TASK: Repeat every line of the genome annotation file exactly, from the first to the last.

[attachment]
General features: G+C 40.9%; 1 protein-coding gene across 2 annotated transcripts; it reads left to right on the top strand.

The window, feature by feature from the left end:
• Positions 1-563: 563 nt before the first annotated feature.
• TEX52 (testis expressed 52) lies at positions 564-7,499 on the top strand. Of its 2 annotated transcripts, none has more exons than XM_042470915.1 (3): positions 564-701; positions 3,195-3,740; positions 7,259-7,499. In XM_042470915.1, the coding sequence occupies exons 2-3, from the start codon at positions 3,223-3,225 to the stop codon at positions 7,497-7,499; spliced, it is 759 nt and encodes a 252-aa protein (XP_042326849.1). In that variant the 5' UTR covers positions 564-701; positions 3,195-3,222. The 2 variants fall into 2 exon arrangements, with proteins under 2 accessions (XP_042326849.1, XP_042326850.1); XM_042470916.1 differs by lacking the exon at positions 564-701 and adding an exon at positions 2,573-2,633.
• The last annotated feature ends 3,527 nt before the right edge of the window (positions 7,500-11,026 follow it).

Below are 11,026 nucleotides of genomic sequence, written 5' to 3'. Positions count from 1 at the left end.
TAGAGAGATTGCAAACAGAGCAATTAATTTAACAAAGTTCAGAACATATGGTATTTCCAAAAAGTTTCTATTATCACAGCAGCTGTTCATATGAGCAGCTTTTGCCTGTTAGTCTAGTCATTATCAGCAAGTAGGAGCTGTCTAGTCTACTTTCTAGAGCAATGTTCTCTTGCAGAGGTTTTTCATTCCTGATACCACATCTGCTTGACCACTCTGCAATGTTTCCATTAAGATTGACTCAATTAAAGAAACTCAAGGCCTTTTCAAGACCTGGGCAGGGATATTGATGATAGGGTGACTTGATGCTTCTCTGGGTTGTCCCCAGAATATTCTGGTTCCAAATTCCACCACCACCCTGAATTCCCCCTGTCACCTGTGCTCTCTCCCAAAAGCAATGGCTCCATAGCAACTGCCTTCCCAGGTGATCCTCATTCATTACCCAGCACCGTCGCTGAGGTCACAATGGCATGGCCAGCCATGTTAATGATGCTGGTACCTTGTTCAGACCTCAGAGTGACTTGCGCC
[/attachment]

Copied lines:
General features: G+C 40.9%; 1 protein-coding gene across 2 annotated transcripts; it reads left to right on the top strand.

The window, feature by feature from the left end:
• Positions 1-563: 563 nt before the first annotated feature.
• TEX52 (testis expressed 52) lies at positions 564-7,499 on the top strand. Of its 2 annotated transcripts, none has more exons than XM_042470915.1 (3): positions 564-701; positions 3,195-3,740; positions 7,259-7,499. In XM_042470915.1, the coding sequence occupies exons 2-3, from the start codon at positions 3,223-3,225 to the stop codon at positions 7,497-7,499; spliced, it is 759 nt and encodes a 252-aa protein (XP_042326849.1). In that variant the 5' UTR covers positions 564-701; positions 3,195-3,222. The 2 variants fall into 2 exon arrangements, with proteins under 2 accessions (XP_042326849.1, XP_042326850.1); XM_042470916.1 differs by lacking the exon at positions 564-701 and adding an exon at positions 2,573-2,633.
• The last annotated feature ends 3,527 nt before the right edge of the window (positions 7,500-11,026 follow it).

Below are 11,026 nucleotides of genomic sequence, written 5' to 3'. Positions count from 1 at the left end.
TAGAGAGATTGCAAACAGAGCAATTAATTTAACAAAGTTCAGAACATATGGTATTTCCAAAAAGTTTCTATTATCACAGCAGCTGTTCATATGAGCAGCTTTTGCCTGTTAGTCTAGTCATTATCAGCAAGTAGGAGCTGTCTAGTCTACTTTCTAGAGCAATGTTCTCTTGCAGAGGTTTTTCATTCCTGATACCACATCTGCTTGACCACTCTGCAATGTTTCCATTAAGATTGACTCAATTAAAGAAACTCAAGGCCTTTTCAAGACCTGGGCAGGGATATTGATGATAGGGTGACTTGATGCTTCTCTGGGTTGTCCCCAGAATATTCTGGTTCCAAATTCCACCACCACCCTGAATTCCCCCTGTCACCTGTGCTCTCTCCCAAAAGCAATGGCTCCATAGCAACTGCCTTCCCAGGTGATCCTCATTCATTACCCAGCACCGTCGCTGAGGTCACAATGGCATGGCCAGCCATGTTAATGATGCTGGTACCTTGTTCAGACCTCAGAGTGACTTGCGCC